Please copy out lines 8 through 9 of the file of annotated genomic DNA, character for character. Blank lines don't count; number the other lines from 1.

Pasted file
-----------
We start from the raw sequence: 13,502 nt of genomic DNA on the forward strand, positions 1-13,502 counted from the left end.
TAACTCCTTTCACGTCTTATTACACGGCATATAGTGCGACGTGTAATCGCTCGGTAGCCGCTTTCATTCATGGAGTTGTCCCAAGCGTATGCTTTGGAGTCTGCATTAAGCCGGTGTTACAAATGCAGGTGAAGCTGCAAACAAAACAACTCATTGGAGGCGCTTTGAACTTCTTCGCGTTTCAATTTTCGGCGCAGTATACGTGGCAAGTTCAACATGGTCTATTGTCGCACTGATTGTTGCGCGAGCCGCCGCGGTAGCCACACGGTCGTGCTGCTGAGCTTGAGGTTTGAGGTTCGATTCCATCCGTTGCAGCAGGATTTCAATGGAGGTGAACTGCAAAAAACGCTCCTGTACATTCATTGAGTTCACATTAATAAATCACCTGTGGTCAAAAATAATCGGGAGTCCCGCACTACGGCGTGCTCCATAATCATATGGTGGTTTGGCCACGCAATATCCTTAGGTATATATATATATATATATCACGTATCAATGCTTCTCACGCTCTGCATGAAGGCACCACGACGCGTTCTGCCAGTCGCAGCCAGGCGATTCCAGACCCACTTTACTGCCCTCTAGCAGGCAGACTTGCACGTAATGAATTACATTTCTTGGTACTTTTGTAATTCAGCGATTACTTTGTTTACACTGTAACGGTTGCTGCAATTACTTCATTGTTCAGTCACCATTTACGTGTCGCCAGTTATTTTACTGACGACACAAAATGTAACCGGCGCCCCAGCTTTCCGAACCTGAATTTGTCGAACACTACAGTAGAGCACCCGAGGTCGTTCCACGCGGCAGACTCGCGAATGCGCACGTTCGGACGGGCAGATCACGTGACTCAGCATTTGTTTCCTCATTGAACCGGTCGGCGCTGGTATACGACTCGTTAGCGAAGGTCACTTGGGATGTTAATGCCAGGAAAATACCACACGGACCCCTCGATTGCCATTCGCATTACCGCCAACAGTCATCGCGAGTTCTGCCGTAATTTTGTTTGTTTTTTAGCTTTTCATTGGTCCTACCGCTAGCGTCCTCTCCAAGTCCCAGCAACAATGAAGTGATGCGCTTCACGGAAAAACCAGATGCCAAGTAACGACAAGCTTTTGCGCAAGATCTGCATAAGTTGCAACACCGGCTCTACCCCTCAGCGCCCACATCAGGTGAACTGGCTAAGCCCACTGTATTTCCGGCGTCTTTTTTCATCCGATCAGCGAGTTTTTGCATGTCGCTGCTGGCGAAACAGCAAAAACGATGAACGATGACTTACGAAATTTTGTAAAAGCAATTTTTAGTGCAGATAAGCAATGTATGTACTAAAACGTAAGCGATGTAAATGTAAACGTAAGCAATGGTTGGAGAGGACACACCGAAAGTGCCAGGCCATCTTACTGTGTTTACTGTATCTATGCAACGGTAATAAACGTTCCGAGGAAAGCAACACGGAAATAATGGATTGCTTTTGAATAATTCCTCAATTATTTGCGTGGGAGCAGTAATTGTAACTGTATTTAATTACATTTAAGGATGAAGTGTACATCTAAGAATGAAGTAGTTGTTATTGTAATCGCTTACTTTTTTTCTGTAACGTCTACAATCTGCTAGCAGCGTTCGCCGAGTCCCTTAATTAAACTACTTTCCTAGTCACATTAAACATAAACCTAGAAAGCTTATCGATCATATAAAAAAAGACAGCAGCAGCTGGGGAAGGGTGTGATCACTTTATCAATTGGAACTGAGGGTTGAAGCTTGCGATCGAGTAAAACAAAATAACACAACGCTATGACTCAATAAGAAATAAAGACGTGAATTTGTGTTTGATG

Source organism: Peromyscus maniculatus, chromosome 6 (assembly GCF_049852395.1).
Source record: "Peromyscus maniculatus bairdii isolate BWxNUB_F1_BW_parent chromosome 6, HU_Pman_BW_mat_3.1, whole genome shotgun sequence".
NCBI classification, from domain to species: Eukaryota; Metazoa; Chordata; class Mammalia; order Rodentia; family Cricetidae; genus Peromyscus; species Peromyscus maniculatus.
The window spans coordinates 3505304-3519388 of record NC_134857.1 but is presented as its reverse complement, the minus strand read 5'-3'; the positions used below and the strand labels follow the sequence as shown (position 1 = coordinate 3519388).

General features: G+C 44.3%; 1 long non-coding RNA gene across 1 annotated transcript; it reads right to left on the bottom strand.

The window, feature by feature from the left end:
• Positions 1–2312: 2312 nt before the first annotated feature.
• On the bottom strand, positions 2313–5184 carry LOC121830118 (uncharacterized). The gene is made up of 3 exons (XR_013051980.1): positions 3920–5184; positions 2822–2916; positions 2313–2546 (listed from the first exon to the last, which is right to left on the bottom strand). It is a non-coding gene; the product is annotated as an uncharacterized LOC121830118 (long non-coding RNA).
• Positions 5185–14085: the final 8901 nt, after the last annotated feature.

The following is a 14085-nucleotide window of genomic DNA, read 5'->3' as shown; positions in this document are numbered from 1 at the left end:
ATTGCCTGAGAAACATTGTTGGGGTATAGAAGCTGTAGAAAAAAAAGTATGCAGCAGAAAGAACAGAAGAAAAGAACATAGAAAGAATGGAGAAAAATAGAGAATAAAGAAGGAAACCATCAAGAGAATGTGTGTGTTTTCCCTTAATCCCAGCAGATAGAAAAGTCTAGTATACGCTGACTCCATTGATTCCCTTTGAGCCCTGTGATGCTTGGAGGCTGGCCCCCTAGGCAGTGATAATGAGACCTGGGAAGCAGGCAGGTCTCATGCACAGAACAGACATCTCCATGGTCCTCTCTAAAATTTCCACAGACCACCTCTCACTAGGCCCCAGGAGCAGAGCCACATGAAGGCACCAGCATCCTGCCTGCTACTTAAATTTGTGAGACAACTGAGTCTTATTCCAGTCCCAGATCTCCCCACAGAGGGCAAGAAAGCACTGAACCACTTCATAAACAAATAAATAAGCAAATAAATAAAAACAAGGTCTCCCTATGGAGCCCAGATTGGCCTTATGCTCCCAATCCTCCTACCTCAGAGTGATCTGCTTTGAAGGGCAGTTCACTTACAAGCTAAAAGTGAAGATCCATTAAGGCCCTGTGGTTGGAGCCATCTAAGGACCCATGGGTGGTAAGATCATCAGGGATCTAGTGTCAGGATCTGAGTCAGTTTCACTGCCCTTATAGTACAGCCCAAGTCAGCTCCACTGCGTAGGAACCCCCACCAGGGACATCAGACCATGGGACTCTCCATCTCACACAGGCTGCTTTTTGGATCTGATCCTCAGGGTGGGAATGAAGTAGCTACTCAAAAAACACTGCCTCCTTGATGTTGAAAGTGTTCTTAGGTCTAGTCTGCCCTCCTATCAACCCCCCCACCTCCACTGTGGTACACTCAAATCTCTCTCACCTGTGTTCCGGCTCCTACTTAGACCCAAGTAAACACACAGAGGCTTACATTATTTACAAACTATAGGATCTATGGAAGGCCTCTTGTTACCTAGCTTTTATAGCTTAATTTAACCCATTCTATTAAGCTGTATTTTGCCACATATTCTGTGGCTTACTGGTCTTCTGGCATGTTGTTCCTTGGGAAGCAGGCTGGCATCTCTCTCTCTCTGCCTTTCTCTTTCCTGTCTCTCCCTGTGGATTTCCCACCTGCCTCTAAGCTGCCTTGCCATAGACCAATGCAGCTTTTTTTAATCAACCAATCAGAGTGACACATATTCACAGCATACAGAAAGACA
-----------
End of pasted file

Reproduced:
The window, feature by feature from the left end:
• Positions 1–2312: 2312 nt before the first annotated feature.